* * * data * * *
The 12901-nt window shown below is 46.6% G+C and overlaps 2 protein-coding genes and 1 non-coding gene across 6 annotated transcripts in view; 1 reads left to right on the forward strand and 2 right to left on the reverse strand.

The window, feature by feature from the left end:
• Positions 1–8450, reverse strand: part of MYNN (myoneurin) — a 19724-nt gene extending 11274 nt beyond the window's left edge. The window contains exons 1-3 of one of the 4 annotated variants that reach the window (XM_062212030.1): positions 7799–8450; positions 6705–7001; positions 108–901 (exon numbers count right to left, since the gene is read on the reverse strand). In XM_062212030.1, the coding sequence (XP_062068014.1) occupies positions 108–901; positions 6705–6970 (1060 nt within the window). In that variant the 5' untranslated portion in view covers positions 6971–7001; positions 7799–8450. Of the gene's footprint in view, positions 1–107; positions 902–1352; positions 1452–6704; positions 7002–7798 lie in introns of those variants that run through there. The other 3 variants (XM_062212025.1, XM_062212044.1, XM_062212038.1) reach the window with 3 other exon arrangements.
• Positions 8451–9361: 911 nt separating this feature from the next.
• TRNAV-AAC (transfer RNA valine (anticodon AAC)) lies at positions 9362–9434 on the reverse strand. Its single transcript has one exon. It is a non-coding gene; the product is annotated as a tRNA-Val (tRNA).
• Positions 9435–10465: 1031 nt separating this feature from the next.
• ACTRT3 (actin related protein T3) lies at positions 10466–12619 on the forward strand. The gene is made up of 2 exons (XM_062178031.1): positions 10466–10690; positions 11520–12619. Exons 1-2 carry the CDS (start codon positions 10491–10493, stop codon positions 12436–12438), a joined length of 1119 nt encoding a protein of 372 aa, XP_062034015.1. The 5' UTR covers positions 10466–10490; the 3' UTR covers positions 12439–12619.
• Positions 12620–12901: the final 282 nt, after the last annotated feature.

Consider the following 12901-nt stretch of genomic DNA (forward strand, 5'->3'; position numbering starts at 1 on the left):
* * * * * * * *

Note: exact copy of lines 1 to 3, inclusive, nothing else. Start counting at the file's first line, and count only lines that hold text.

The 12901-nt window shown below is 46.6% G+C and overlaps 2 protein-coding genes and 1 non-coding gene across 6 annotated transcripts in view; 1 reads left to right on the forward strand and 2 right to left on the reverse strand.

The window, feature by feature from the left end:
• Positions 1–8450, reverse strand: part of MYNN (myoneurin) — a 19724-nt gene extending 11274 nt beyond the window's left edge. The window contains exons 1-3 of one of the 4 annotated variants that reach the window (XM_062212030.1): positions 7799–8450; positions 6705–7001; positions 108–901 (exon numbers count right to left, since the gene is read on the reverse strand). In XM_062212030.1, the coding sequence (XP_062068014.1) occupies positions 108–901; positions 6705–6970 (1060 nt within the window). In that variant the 5' untranslated portion in view covers positions 6971–7001; positions 7799–8450. Of the gene's footprint in view, positions 1–107; positions 902–1352; positions 1452–6704; positions 7002–7798 lie in introns of those variants that run through there. The other 3 variants (XM_062212025.1, XM_062212044.1, XM_062212038.1) reach the window with 3 other exon arrangements.